Time Marches On

At the beginning of the last school year, a month or so after classes started, there was a new kid in Bowie’s class. I’ll call him C. He was put in the desk next to Bowie, and the two hit it off immediately. So much so, that C was moved to another desk entirely by the end of the day.

They were in cahoots right away. They were partners in crime. Allies. Joined at the hip. A duo unified against the outside world. From the moment they met.

Their energies are very similar, their interests almost identical. They played together every recess. There were playdates upon playdates. And as they grew to become the best of friends, we became close with C’s parents as well. And they actually helped us through a very difficult time this past spring.

The thing that keeps this from being perfect is that C’s family was here for C’s mom’s job, and were only here for the year. Meaning, they go back home on Friday. And home is Canada.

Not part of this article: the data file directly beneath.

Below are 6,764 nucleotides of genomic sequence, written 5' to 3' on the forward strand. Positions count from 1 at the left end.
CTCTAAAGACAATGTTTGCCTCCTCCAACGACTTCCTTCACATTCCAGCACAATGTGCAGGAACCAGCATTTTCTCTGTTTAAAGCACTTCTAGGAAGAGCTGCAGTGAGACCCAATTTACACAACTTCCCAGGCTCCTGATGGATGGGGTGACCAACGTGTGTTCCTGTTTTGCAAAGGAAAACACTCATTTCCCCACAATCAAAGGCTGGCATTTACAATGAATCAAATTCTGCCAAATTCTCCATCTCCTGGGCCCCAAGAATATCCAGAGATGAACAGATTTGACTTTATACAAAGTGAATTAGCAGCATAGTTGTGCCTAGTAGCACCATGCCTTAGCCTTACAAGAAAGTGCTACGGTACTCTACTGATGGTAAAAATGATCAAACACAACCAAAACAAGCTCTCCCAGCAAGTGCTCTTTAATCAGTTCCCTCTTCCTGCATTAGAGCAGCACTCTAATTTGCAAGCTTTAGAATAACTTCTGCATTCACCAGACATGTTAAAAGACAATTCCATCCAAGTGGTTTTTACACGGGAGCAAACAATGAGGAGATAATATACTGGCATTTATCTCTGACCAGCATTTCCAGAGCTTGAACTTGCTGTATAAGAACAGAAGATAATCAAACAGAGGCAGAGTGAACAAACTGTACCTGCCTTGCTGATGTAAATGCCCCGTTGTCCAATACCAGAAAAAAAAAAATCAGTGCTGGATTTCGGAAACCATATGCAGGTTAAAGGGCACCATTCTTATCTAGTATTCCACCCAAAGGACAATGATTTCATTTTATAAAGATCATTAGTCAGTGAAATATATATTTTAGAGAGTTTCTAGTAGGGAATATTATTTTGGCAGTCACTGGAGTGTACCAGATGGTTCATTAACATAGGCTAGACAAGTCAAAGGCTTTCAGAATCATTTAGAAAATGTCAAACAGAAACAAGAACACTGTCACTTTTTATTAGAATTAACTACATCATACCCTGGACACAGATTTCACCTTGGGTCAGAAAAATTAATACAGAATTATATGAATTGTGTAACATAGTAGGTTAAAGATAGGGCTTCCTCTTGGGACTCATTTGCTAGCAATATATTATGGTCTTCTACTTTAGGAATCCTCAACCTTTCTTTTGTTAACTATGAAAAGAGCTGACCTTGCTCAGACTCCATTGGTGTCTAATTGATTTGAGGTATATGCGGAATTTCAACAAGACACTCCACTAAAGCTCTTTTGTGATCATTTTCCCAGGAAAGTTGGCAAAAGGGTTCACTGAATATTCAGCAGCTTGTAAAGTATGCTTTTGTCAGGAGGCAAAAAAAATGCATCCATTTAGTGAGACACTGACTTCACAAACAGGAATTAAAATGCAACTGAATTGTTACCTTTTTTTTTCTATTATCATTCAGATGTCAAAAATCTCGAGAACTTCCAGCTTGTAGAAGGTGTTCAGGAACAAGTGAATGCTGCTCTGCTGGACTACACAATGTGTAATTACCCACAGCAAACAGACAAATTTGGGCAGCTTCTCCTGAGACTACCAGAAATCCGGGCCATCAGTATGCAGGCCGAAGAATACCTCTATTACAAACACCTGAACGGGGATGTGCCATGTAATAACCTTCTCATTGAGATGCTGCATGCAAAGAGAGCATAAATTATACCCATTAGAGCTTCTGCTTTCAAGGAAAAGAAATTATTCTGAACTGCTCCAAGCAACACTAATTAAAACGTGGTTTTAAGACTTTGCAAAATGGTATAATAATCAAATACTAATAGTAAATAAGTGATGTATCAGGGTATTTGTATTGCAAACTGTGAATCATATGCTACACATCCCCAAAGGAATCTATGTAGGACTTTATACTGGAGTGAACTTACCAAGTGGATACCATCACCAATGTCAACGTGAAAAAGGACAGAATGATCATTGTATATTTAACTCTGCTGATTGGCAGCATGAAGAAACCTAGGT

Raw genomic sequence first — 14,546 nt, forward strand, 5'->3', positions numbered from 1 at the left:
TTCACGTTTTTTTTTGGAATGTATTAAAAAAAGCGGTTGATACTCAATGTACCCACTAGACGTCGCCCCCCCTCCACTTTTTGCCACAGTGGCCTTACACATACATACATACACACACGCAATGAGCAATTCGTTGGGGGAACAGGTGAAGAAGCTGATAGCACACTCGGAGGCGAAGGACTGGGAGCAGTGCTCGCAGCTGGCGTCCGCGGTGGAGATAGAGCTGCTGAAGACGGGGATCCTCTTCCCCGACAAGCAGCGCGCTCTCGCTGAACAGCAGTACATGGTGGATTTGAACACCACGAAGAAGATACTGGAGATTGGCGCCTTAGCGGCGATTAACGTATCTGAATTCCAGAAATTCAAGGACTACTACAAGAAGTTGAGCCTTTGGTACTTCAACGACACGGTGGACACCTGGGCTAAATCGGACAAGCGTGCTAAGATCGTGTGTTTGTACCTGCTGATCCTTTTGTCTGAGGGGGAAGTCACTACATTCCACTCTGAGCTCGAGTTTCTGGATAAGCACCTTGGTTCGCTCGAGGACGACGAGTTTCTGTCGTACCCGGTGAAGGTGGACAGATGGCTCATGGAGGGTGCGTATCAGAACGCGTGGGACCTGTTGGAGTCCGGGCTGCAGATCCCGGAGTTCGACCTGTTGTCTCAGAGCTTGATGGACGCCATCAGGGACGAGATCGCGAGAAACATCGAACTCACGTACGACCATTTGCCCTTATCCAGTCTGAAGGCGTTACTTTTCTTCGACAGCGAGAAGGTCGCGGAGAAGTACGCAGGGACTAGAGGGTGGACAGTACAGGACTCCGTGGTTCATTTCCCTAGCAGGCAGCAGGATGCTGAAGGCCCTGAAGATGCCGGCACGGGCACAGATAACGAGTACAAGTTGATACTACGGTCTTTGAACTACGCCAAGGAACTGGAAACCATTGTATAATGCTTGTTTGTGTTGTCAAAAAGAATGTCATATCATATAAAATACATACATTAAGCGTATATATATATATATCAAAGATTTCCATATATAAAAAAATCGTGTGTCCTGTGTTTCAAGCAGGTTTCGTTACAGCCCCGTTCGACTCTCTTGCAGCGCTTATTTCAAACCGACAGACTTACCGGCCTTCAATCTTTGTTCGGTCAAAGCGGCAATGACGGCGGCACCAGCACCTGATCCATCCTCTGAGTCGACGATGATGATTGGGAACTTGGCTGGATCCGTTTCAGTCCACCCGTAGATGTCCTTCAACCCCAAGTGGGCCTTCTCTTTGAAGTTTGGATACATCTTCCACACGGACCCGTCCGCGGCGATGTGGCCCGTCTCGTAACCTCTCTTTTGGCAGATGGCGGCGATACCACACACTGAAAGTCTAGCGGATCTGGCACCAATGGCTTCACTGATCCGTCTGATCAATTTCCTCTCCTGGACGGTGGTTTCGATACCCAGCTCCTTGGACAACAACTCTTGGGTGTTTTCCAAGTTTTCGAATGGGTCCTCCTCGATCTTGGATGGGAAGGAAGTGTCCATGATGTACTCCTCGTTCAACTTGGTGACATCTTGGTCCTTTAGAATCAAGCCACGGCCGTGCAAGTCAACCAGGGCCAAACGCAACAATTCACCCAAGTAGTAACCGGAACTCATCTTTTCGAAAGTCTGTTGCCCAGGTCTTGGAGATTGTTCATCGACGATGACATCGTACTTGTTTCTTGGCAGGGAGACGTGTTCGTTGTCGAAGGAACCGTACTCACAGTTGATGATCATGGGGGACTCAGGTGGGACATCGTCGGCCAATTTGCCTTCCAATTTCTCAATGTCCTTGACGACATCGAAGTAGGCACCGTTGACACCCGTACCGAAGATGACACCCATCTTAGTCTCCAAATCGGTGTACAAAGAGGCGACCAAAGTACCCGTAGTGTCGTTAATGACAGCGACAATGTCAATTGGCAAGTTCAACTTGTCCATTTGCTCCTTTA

We have been promised a warm welcome if we ever find ourselves there, and we will probably plan a visit at some point. But for Bowie, it won’t be the same. His best friend will be thousands of miles away, not sitting across from him at the lunch table.

Bowie struggles to make friends. The combination of his sensitivity and emotional extremes and shyness make for a hard nut to crack. Most kids give up pretty quickly. C was an exception. He wanted to hang out with Bowie, and he accepted Bowie as he is.

We’ve told him that C is moving away. But, I don’t think he understands the real facts of the situation. And I’m really afraid of the day that it does all sink in. Especially since it will be the beginning of a new school year, and last year was, well, not awesome.

Have any of you had to handle this sort of situation before? With the age 7-ish crowd? When I was a kid, I was the one that was always the one moving away, so while I know what it’s like to have to leave a friend, I think watching a friend go might be a different sort of experience. I think he’s too old for me to get a book on the subject too, he’d probably just roll his eyes at me, and I’d seem insincere in my empathy.

I know we can’t protect them from everything. But, I’d like to, you know, soften the blow.

Help, Intertubes!

Onward

 

I still remember the moment we pulled up in front of this house.